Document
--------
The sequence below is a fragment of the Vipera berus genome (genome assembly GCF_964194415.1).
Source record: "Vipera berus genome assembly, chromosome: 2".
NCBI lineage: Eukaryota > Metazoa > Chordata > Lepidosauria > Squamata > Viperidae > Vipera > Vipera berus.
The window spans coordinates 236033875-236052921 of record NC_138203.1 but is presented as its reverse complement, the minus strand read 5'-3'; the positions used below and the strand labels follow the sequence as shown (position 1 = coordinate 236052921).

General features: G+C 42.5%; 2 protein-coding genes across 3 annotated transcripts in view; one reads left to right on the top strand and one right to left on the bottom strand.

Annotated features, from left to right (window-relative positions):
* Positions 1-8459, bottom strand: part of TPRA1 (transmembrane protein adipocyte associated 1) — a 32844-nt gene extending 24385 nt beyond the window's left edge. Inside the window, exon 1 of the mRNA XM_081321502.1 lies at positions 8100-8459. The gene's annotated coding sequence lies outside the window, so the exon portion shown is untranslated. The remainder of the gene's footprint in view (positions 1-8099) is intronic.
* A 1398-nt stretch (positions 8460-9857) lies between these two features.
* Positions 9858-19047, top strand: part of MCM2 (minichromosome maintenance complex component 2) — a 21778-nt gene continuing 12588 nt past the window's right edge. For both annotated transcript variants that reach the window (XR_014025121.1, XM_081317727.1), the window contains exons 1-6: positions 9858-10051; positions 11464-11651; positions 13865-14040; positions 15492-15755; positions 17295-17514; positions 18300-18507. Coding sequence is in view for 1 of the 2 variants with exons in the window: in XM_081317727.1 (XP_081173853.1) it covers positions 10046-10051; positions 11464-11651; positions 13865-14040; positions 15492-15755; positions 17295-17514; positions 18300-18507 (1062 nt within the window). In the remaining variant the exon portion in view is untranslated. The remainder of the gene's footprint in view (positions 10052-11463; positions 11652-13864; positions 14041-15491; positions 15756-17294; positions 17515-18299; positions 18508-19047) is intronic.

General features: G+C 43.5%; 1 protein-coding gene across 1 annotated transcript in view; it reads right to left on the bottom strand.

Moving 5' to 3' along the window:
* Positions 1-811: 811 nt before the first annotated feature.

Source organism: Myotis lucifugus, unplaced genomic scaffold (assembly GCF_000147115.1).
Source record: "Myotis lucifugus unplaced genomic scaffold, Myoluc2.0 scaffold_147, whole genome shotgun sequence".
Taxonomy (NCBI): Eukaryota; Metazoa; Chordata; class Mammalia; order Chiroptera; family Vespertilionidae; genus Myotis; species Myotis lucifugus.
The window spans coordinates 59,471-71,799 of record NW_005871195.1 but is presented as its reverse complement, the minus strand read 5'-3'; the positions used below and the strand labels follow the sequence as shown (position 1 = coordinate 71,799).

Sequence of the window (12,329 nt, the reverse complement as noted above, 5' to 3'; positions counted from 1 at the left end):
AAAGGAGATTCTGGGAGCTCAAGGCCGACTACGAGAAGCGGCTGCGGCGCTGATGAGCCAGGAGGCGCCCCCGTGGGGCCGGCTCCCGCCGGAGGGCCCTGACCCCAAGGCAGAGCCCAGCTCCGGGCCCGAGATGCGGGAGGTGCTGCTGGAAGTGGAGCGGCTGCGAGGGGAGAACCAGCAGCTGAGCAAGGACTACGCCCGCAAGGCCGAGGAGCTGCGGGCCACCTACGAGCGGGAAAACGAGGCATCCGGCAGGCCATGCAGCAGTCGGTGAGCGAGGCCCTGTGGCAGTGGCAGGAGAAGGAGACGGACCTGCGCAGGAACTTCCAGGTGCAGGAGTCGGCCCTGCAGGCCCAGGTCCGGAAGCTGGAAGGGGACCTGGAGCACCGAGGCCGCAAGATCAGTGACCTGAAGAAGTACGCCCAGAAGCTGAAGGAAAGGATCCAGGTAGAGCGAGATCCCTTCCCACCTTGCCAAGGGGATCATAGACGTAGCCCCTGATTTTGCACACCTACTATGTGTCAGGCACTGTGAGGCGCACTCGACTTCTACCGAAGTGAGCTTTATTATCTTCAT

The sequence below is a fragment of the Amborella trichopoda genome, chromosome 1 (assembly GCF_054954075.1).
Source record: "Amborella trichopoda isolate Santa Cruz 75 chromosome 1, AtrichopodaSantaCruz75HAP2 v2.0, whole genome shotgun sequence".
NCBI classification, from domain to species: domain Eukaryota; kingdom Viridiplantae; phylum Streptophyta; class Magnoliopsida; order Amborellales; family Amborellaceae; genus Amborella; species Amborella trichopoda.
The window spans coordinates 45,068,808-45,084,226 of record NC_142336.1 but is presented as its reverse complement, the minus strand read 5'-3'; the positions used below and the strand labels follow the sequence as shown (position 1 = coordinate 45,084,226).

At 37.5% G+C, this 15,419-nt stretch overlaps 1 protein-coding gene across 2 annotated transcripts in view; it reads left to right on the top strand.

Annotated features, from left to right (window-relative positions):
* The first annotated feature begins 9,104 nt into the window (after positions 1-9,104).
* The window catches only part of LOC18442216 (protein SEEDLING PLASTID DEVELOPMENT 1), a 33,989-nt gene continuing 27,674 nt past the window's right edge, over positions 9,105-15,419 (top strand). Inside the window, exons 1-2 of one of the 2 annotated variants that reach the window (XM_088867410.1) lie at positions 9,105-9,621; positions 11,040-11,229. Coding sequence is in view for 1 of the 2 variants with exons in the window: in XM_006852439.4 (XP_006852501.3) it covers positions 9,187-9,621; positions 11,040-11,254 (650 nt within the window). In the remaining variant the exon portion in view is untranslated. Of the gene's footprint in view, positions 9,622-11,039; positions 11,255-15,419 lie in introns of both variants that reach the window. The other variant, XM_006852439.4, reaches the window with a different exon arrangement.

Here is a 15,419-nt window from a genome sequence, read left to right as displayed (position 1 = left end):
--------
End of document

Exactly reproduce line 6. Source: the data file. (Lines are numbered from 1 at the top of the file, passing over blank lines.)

Annotated features, from left to right (window-relative positions):